Salim Hayek, MD, a cardiology research fellow with Emory Clinical Cardiovascular Research Institute, found that the road to depression from chronic pain is actually a well-established two-way street. Not only does chronic pain cause depression, but depression also seems to cause pain, both chronic and acute. Hayek and his colleagues looked at 5,825 patients enrolled in the biobank (a registry of potential cardiac patients) from 2004 to 2013 at Emory University. Among both men and women, patients with depression were three times more likely to experience chest pain, with or without the presence of coronary artery disease.
Hayek noted the previously established connection between chronic pain and depression, but went on to explain the little-known converse relationship:
“Depression is a common and well-recognized risk factor for the development of heart disease. Patients with known heart disease and depression tend to experience chest pain more frequently. However until now, it was not known whether that association was dependent on underlying coronary artery disease. We found that depression is strongly associated with the frequency of chest pain in adults, with and without underlying coronary artery disease, and that patients with depression and heart disease did not have an improvement in their chest pain frequency even after coronary intervention. One possible explanation for our findings is that pain and depression share a common neurochemical pathway.”
This changed neurobiology makes the brain and the body more susceptible to both chronic pain and depression.
Treating chronic pain and depression
In Hayek’s study, it was interesting to note that even in patients who received successful treatment that resolved their coronary artery disease, the pain remained if the depression was left untreated. Because chronic pain and depression are so closely connected, therapies to treat one may work on the other.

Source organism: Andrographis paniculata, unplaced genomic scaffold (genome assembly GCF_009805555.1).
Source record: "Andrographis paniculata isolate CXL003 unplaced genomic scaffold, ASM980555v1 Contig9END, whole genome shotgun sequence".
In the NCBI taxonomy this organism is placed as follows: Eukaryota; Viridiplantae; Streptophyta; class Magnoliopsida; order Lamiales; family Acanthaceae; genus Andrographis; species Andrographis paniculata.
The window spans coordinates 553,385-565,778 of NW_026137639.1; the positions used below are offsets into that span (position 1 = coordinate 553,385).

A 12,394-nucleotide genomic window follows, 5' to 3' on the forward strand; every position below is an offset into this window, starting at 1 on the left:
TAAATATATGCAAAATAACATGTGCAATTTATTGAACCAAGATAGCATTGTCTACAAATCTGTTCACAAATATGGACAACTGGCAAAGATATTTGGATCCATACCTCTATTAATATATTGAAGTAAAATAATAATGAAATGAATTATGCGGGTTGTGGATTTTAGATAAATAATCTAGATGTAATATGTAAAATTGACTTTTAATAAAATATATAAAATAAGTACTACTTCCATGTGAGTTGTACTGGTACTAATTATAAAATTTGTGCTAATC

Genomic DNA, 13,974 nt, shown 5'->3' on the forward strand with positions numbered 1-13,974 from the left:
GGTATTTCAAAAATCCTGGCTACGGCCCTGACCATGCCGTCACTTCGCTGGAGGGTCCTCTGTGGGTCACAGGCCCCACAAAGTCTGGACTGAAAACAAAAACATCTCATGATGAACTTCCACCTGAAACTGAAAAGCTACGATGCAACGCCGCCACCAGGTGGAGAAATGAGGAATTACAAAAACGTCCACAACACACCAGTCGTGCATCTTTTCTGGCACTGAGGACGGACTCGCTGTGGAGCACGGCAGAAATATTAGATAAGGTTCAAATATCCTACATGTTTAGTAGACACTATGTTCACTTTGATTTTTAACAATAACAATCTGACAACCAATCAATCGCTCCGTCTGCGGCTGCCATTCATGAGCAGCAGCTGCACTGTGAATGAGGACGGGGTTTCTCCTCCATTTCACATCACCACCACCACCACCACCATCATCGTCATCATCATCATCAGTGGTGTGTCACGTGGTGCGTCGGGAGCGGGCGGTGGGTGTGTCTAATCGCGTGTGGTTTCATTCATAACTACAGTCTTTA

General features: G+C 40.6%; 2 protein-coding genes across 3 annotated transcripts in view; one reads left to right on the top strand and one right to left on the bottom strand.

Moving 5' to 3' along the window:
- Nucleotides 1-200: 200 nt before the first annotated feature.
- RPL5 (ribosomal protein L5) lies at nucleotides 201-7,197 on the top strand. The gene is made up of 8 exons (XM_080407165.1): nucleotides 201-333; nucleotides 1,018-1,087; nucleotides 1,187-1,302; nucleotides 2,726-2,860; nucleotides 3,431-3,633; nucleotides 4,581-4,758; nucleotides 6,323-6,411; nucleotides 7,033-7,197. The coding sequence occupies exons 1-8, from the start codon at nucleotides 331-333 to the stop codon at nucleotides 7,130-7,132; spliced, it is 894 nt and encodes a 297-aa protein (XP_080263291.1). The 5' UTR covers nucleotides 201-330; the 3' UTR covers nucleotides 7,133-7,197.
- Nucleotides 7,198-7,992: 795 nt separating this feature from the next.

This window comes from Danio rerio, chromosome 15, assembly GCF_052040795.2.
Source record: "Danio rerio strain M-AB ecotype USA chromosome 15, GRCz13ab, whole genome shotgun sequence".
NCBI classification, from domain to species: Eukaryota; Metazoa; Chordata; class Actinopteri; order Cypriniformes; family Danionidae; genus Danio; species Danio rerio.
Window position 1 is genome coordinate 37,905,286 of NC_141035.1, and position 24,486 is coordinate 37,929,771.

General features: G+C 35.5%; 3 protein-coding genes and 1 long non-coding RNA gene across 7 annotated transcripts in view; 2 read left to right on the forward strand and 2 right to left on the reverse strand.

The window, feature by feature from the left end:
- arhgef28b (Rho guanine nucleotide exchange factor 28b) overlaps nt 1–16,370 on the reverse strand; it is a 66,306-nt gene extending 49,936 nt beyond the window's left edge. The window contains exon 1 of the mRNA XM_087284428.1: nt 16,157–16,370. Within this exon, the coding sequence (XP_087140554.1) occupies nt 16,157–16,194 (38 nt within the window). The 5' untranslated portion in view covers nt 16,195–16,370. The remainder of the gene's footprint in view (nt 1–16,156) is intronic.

Some treatments for managing both chronic pain and depression can include:
- Antidepressants: Even in patients without depression, antidepressants are often prescribed for chronic pain. How they work in the body is unclear, but it may have something to do with pain and depression sharing the same neural pathways.
- Counseling: Cognitive behavioral therapy or other talk therapies can help patients with chronic pain and depression regain a sense of control over their health.
- Stress management and lifestyle changes: Stress management techniques can include things like using mindfulness meditation, yoga, t’ai chi, or other exercise to help reduce stress that can increase both chronic pain and depression. Lifestyle changes could incorporate dietary changes as well as self-care regimens that can offer physical and mental comfort.
Due to the complex nature of chronic pain and depression, both together and as separate conditions, the best management plans seem to combine a number of different methods that address both physical and mental symptoms.
If you suffer from chronic pain or depression, talk to your doctor about treatments that address both conditions.